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Stunning showcase at Melton Botanic Gardens

By Heather Miles, story and images


See a stunning showcase of dryland native plants at Melton Botanic Gardens. I have always wanted to visit this garden having seen images of its plants.

About the gardens

Melton is a relatively young, 25-HA, volunteer-managed botanic garden. Notably, it features dryland Australian native, South African, Californian, and South American species.

The area also has a lake full of wildlife, an amphitheatre, botanic trails and a nursery. Furthermore, the arboretum holds a nationally registered collection of more than 100 species of eucalypts.

Melton is in a bit of a rain shadow and doesn’t get as much rainfall as surrounding areas. Rainfall is normally about 500 mls. Temperatures tend to be mild, with a maximum of under 30 degrees Centigrade.

Alyogyne hakeifolia Elle Maree, a lovely native Hibiscus with masses of soft yellow flowers – likes it hot and dry. From southern Australia.

Conospermum caeruleum, Blue Smoke, has a mass of blue flowers in Autumn. When not in flower, it creates a lovely green mat of foliage. Likes sandy, granite soils. From SW WA.

Kunzea pulchella, from SW WA. Called Granite kunzea, which gives you an idea of its soil preferences. Erect shrub 1 – 3m, has been in cultivation for many years

Lambertia inermis, from SW WA and southern coastal SA. Beautiful coloured lambertia. Florabase says: Sandplains, hillslopes, gullies, rock outcrops, road verges

Dryland gardens

I focused on the dryland Australian native section and happily spent a couple of hours there, exploring the beautiful flora. The Southern and Western Australian section is laid out by region, with a map of the location. Each location provides a description of the region and typical species found.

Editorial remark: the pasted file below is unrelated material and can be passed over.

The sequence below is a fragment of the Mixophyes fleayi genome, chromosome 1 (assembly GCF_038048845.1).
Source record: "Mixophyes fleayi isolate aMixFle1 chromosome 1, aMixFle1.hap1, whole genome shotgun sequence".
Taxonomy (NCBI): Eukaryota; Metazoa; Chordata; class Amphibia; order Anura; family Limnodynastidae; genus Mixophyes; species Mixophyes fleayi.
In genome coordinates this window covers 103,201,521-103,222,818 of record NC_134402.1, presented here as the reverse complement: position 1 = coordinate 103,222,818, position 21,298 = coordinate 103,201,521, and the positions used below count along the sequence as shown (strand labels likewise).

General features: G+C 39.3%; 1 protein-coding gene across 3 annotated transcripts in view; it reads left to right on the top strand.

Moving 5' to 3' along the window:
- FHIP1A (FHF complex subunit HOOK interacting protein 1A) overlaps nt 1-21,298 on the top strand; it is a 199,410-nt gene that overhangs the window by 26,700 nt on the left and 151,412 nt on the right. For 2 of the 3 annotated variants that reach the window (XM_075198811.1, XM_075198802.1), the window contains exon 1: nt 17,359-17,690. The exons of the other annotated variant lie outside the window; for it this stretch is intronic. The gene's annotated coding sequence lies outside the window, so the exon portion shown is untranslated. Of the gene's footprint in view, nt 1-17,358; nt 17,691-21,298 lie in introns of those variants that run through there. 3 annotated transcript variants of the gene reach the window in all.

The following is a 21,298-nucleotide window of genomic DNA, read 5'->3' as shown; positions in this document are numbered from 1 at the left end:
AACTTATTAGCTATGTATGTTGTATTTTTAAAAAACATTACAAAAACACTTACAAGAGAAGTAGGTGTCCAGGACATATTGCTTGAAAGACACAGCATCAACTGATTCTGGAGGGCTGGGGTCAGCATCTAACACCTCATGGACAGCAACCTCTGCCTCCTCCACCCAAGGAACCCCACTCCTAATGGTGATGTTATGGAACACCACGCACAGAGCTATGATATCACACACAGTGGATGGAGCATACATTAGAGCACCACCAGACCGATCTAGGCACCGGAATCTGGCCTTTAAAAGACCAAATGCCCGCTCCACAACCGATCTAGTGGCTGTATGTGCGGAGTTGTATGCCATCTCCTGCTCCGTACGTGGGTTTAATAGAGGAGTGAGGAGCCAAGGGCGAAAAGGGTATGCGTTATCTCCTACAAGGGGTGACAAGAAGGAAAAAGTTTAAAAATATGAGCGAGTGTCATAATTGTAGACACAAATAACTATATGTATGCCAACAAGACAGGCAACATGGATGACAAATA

If you want to plant many of these species in east coast gardens, ensure you have very good drainage!

The verticordias or feather flowers were just stunning. I have tried to grow these once in my Hunter Valley garden and they promptly died! Here they are thriving.


My favourite plant was Gossypium sturtianum. It’s called Sturt’s desert rose. This plant grows to about 3m and lasts 10 years or so, depending on conditions. Its flowers start as pale pink and turn a stunning dark pink and subsequently turn blue. It grows across inland Australia from NT to WA to Qld, NSW and SA, so maybe we can grow it, if we raise the soil!

All credit goes to the volunteers who give their time so freely to create such a stunning showcase of native plants at Melton Botanic Gardens.